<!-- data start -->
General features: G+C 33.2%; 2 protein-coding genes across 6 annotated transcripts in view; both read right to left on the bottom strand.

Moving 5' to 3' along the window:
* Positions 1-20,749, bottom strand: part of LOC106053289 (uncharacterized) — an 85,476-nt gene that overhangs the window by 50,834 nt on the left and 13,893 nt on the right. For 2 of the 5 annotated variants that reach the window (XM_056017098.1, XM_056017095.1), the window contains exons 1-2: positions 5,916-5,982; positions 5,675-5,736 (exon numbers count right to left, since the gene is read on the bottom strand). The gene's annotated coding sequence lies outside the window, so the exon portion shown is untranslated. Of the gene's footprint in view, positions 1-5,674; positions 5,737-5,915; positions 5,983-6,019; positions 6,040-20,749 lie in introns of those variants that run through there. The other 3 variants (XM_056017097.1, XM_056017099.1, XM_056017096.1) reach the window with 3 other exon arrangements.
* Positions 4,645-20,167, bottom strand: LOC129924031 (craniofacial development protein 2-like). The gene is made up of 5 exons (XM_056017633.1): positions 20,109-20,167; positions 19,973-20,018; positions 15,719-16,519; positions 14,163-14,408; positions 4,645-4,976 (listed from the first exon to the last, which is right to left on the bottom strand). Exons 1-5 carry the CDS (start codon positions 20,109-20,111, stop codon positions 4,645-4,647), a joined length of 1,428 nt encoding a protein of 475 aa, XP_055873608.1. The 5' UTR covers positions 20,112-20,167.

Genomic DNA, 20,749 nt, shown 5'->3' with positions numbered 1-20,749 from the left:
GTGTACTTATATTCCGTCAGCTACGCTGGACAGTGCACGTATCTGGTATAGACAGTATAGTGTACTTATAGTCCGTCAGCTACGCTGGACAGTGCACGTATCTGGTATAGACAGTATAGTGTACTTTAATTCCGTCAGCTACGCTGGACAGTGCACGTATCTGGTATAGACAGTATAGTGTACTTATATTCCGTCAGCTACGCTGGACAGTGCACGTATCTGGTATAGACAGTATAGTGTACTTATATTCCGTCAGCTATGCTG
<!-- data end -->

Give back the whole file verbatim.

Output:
General features: G+C 33.2%; 2 protein-coding genes across 6 annotated transcripts in view; both read right to left on the bottom strand.

Moving 5' to 3' along the window:
* Positions 1-20,749, bottom strand: part of LOC106053289 (uncharacterized) — an 85,476-nt gene that overhangs the window by 50,834 nt on the left and 13,893 nt on the right. For 2 of the 5 annotated variants that reach the window (XM_056017098.1, XM_056017095.1), the window contains exons 1-2: positions 5,916-5,982; positions 5,675-5,736 (exon numbers count right to left, since the gene is read on the bottom strand). The gene's annotated coding sequence lies outside the window, so the exon portion shown is untranslated. Of the gene's footprint in view, positions 1-5,674; positions 5,737-5,915; positions 5,983-6,019; positions 6,040-20,749 lie in introns of those variants that run through there. The other 3 variants (XM_056017097.1, XM_056017099.1, XM_056017096.1) reach the window with 3 other exon arrangements.
* Positions 4,645-20,167, bottom strand: LOC129924031 (craniofacial development protein 2-like). The gene is made up of 5 exons (XM_056017633.1): positions 20,109-20,167; positions 19,973-20,018; positions 15,719-16,519; positions 14,163-14,408; positions 4,645-4,976 (listed from the first exon to the last, which is right to left on the bottom strand). Exons 1-5 carry the CDS (start codon positions 20,109-20,111, stop codon positions 4,645-4,647), a joined length of 1,428 nt encoding a protein of 475 aa, XP_055873608.1. The 5' UTR covers positions 20,112-20,167.

Genomic DNA, 20,749 nt, shown 5'->3' with positions numbered 1-20,749 from the left:
GTGTACTTATATTCCGTCAGCTACGCTGGACAGTGCACGTATCTGGTATAGACAGTATAGTGTACTTATAGTCCGTCAGCTACGCTGGACAGTGCACGTATCTGGTATAGACAGTATAGTGTACTTTAATTCCGTCAGCTACGCTGGACAGTGCACGTATCTGGTATAGACAGTATAGTGTACTTATATTCCGTCAGCTACGCTGGACAGTGCACGTATCTGGTATAGACAGTATAGTGTACTTATATTCCGTCAGCTATGCTG